Classical Yoga:

In this era, Yoga was a combination of various ideas, beliefs and techniques that contradicted and conflicted with each other. The Classical period is defined by Patanjali’s Yoga-Sutras, the first systematic presentation of yoga. This text narrates the way of Raj Yoga, wasdocumented sometime in the second century and is often called "classical yoga". Patanjali organized the practice of yoga into an "eight limbed path" containing the steps and stages towards obtaining Samadhi or enlightenment. Patanjali is known as the father of yoga and his Yoga-Sûtras still strongly influence most styles of modern yoga.

Post Classical Yoga:

A few centuries after Patanjali, yoga masterscreated a system of practices designed to rejuvenate the body and prolong life. They dismissed the lessons of the old Vedas and held onto the physical body as the way to achieve enlightenment. They created Tantra Yoga, with radical methods to purify the body and mind to break the knots that bind us to our physical existence. Theexploration of these physical- spiritual connections and body focused practices prompted the formation of what we fundamentally consider yoga in the West: Hatha Yoga.

Modern Period:

In order to attract attention and followers, Yoga masters began to travel to the West in the late 1800s and early 1900s. This began at the 1893 Parliament of Religions in Chicago, when Swami Vivekananda impressed the attendees with his lectures on yoga and the universality of the world’s religions. In the 1920s and 30s, Hatha Yoga was strongly promoted in India with the work of T. Krishnamacharya, Swami Sivananda and other yogis practicing Hatha Yoga. Krishnamacharya opened the first Hatha Yoga School in Mysore in 1924 and in 1936 Sivananda founded the Divine Life Society on the banks of the holy River of Ganges.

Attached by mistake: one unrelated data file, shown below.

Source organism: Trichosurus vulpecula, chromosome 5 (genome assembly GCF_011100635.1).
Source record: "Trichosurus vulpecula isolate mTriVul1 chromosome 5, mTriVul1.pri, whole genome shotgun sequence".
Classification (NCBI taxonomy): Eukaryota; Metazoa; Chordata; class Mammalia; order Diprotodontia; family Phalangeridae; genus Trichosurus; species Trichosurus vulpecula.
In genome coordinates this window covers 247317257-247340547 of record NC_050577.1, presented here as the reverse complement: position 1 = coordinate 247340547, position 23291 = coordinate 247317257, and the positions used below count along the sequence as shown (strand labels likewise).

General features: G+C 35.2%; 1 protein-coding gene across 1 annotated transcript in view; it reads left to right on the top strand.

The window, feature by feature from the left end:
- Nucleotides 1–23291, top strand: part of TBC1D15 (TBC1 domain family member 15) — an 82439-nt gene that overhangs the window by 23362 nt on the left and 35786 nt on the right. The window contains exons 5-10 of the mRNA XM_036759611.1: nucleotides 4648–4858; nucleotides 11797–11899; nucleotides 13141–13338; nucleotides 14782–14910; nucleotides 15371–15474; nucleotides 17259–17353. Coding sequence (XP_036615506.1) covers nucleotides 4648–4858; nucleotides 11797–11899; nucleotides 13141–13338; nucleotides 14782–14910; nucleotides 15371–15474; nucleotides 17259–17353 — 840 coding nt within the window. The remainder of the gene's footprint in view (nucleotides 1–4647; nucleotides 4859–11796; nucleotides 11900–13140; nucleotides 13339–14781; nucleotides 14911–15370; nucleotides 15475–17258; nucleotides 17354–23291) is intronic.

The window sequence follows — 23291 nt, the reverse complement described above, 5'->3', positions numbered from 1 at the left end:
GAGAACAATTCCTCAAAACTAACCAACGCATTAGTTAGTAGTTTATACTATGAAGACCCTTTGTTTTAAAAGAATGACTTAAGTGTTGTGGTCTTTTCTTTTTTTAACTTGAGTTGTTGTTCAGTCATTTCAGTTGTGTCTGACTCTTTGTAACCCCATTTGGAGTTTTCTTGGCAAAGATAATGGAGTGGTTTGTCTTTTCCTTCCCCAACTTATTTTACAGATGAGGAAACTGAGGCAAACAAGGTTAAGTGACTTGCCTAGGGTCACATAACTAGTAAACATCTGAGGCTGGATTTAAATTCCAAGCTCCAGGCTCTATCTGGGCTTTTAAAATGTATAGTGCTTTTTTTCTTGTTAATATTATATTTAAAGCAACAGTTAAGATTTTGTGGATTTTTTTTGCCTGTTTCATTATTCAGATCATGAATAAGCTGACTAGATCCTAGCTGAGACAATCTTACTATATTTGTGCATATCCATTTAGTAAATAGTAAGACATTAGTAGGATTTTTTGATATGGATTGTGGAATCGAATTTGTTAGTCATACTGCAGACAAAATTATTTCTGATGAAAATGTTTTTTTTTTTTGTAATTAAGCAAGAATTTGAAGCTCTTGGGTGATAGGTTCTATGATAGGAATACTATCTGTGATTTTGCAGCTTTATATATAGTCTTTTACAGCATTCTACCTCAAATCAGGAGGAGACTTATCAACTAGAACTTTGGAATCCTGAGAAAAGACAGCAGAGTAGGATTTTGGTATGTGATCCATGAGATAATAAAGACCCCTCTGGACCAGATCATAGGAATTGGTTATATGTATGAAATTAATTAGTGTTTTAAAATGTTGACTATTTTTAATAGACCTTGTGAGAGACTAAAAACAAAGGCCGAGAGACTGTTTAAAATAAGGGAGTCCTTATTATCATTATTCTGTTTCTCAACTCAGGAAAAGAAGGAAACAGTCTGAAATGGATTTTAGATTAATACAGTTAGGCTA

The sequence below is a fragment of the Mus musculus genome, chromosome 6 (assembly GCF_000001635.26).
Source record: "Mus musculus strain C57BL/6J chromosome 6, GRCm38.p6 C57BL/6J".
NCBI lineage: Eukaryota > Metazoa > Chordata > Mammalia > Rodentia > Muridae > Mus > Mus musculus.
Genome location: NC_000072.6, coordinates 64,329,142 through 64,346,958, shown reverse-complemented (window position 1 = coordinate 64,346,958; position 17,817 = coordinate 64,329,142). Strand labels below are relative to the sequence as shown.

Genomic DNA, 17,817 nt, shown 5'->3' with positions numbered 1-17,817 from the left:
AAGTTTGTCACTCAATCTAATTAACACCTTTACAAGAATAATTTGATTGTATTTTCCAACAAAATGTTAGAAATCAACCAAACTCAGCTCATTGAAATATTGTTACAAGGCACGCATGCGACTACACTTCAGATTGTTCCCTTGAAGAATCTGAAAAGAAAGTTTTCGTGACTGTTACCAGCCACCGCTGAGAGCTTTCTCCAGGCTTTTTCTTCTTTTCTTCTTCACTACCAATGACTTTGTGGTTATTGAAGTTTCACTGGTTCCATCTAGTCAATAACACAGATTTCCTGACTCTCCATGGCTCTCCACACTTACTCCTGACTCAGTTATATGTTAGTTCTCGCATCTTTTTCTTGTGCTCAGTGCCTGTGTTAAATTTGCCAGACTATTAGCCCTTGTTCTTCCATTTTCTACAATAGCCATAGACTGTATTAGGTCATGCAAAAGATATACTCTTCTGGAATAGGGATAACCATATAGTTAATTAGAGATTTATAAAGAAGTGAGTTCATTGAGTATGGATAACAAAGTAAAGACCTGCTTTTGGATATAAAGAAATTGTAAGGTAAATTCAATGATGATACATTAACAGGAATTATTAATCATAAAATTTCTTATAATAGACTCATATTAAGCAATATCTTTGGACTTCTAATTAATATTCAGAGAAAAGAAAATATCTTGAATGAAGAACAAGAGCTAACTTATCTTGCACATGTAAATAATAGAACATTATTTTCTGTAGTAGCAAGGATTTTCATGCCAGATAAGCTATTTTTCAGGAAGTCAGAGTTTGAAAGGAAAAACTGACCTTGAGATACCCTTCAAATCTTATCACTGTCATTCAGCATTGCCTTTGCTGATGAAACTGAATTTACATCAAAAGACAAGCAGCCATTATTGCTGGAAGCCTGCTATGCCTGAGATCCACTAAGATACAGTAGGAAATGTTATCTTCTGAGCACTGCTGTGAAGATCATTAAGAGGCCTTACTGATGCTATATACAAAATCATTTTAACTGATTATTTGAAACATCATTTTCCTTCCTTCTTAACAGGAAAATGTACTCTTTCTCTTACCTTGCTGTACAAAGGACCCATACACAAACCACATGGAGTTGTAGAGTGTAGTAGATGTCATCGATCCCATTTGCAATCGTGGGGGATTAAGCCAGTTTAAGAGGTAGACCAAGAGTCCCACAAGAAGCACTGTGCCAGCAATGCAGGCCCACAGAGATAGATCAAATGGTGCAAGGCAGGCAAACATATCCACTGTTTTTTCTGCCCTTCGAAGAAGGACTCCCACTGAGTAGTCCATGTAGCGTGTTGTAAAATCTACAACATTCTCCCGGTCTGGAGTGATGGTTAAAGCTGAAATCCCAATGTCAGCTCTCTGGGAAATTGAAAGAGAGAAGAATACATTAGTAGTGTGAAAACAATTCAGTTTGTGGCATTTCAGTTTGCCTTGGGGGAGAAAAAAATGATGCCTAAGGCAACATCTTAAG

Krishnamacharya produced three students that would continue his legacy and increase the popularity of Hatha Yoga: B.K.S. Iyengar, T.K.V. Desikachar and Pattabhi Jois. Sivananda was a prolific author, writing over 200 books on yoga, and established nine ashrams and numerous yoga centers located around the world.The importation of yoga to the West still continued at a trickle until Indra Devi opened her yoga studio in Hollywood in 1947. Since then, many more western and Indian teachers have become pioneers, popularizing hatha yoga and gaining millions of followers.Hatha Yoga now has many different schools or styles, all emphasizing the many different aspects of the practice.

Types of Yoga:

Hatha Yoga:

This is one of the oldest forms of yoga which includes the practice of asanas (Postures) and pranayama (breathing exercise) which brings peace to mind and body, and helps prepare the body for deeper spiritual practices such as meditation.

Vinyasa Yoga:

An active and athletic style of yoga adapted from the traditional ashtanga system in the late 1980s. It essentially means movement synchronized with breath and is a vigorous style based on the rapid flow through sun salutation. It also refers to the continuous flow from one posture to another.

Ashtanga Yoga:

Ashtanga is a system of yoga that was brought to the modern world by Sri K. Pattabhi Jois. This form of yoga includes six series and each series is a set sequence of asanas, always in the same order. It is typically fast-paced, vigorous and physically challenging.

Power Yoga:

Power yoga is described as vigorous, vinyasa-style yoga. Power yoga's popularity has spread across the globe and is now taught everywhere. Because the style can vary, it is recommended that you consult the individual instructor before performing it.

Bikram Yoga:

It consists of twenty-six postures and two breathing techniques. This style of yoga helps flush toxins, manage weight and allow performers to move more deeply into postures.

Jivamukti Yoga: